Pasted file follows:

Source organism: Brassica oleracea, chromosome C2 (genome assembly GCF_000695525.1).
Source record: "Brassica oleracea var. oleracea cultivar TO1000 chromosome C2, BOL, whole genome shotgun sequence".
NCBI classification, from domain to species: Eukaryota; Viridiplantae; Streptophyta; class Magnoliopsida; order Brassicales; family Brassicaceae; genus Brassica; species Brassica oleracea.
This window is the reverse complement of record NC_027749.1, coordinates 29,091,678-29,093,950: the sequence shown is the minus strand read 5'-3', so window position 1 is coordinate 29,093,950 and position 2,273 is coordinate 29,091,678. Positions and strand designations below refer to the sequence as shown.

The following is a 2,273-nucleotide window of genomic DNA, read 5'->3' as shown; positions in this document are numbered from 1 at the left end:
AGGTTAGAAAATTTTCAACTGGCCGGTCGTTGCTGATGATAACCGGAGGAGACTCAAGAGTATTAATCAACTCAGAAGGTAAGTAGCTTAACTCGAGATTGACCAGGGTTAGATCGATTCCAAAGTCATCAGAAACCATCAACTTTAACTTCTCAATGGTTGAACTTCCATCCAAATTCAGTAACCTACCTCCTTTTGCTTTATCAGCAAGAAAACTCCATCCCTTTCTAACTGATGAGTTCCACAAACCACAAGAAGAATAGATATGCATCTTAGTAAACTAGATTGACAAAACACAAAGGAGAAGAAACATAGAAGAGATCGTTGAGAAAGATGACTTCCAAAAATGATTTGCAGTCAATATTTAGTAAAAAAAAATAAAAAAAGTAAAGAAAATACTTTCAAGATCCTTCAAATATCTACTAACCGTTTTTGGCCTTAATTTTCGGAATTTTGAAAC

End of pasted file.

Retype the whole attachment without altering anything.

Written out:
Source organism: Brassica oleracea, chromosome C2 (genome assembly GCF_000695525.1).
Source record: "Brassica oleracea var. oleracea cultivar TO1000 chromosome C2, BOL, whole genome shotgun sequence".
NCBI classification, from domain to species: Eukaryota; Viridiplantae; Streptophyta; class Magnoliopsida; order Brassicales; family Brassicaceae; genus Brassica; species Brassica oleracea.
This window is the reverse complement of record NC_027749.1, coordinates 29,091,678-29,093,950: the sequence shown is the minus strand read 5'-3', so window position 1 is coordinate 29,093,950 and position 2,273 is coordinate 29,091,678. Positions and strand designations below refer to the sequence as shown.

The following is a 2,273-nucleotide window of genomic DNA, read 5'->3' as shown; positions in this document are numbered from 1 at the left end:
AGGTTAGAAAATTTTCAACTGGCCGGTCGTTGCTGATGATAACCGGAGGAGACTCAAGAGTATTAATCAACTCAGAAGGTAAGTAGCTTAACTCGAGATTGACCAGGGTTAGATCGATTCCAAAGTCATCAGAAACCATCAACTTTAACTTCTCAATGGTTGAACTTCCATCCAAATTCAGTAACCTACCTCCTTTTGCTTTATCAGCAAGAAAACTCCATCCCTTTCTAACTGATGAGTTCCACAAACCACAAGAAGAATAGATATGCATCTTAGTAAACTAGATTGACAAAACACAAAGGAGAAGAAACATAGAAGAGATCGTTGAGAAAGATGACTTCCAAAAATGATTTGCAGTCAATATTTAGTAAAAAAAAATAAAAAAAGTAAAGAAAATACTTTCAAGATCCTTCAAATATCTACTAACCGTTTTTGGCCTTAATTTTCGGAATTTTGAAAC